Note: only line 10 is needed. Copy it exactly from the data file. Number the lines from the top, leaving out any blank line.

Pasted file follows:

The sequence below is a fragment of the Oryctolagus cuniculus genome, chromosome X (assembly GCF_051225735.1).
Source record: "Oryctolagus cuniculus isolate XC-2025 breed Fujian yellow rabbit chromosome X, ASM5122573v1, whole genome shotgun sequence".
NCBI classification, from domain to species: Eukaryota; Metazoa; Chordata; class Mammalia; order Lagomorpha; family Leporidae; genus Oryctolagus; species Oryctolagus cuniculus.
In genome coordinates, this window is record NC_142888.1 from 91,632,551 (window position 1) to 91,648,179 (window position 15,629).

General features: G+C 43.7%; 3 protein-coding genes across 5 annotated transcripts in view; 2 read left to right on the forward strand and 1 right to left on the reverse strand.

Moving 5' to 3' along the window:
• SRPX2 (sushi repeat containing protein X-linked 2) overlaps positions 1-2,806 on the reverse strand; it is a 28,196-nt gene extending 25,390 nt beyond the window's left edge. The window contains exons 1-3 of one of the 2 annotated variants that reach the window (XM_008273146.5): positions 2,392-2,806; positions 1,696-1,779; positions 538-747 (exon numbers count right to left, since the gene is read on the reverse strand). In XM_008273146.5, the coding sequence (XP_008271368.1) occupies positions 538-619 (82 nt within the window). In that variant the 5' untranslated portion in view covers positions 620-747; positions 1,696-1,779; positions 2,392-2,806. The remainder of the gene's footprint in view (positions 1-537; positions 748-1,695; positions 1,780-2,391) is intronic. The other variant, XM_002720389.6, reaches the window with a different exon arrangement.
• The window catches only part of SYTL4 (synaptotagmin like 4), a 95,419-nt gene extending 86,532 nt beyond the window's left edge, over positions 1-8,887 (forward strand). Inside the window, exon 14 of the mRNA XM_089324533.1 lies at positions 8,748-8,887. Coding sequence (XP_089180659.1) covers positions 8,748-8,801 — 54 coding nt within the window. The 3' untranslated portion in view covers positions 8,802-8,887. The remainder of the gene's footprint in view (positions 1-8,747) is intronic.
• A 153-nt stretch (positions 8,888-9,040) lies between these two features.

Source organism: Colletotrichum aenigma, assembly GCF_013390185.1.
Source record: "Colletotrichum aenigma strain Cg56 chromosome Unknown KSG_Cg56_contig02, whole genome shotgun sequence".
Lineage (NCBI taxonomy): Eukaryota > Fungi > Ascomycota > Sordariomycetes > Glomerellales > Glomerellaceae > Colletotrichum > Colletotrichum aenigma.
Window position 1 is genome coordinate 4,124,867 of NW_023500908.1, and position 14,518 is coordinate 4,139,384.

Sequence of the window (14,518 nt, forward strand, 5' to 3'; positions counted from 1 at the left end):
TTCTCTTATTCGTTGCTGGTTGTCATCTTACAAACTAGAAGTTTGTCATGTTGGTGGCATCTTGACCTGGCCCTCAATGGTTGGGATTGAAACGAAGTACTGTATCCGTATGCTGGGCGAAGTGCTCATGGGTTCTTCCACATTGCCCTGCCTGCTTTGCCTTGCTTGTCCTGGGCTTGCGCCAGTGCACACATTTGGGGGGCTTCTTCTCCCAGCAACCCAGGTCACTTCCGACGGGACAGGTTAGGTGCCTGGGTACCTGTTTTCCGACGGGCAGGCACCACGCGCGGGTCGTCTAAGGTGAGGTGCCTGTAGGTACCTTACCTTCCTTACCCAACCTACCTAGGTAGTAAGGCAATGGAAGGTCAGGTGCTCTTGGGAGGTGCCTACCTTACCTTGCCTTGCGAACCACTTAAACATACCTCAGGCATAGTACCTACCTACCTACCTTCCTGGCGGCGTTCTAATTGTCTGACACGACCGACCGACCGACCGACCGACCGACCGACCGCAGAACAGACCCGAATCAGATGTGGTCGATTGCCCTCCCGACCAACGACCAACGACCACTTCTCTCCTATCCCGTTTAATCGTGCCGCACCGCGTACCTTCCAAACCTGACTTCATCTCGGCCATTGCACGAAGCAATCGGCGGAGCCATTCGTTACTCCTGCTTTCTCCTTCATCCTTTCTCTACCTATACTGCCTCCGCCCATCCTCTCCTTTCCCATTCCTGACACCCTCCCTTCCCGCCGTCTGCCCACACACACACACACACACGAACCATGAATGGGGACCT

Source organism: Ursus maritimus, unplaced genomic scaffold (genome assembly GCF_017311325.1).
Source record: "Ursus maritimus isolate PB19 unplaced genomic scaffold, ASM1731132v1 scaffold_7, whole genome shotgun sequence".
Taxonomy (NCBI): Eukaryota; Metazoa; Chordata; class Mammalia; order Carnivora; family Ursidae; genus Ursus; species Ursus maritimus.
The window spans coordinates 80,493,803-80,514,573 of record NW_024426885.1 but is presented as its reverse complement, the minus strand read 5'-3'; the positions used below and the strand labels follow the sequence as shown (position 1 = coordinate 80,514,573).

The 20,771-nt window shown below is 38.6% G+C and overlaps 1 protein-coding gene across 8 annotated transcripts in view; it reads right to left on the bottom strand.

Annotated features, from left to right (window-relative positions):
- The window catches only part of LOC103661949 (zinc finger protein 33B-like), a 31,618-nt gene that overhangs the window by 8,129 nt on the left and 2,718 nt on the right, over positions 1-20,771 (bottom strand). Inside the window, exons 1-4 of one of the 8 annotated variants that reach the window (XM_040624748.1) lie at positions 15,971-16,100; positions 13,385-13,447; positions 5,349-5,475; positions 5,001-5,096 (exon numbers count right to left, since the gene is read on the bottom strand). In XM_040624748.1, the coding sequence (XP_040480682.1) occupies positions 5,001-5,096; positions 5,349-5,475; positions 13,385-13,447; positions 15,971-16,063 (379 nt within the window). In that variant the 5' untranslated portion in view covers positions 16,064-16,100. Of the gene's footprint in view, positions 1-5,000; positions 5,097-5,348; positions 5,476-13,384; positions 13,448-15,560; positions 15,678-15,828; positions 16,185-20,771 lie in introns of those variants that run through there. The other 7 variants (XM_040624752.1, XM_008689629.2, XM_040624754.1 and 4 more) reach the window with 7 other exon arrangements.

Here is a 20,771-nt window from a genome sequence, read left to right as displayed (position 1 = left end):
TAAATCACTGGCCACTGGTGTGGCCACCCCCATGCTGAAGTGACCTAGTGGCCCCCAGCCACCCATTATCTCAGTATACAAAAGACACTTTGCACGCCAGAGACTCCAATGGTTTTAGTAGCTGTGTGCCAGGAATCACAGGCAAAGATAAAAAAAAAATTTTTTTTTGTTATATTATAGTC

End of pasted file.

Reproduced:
Source organism: Colletotrichum aenigma, assembly GCF_013390185.1.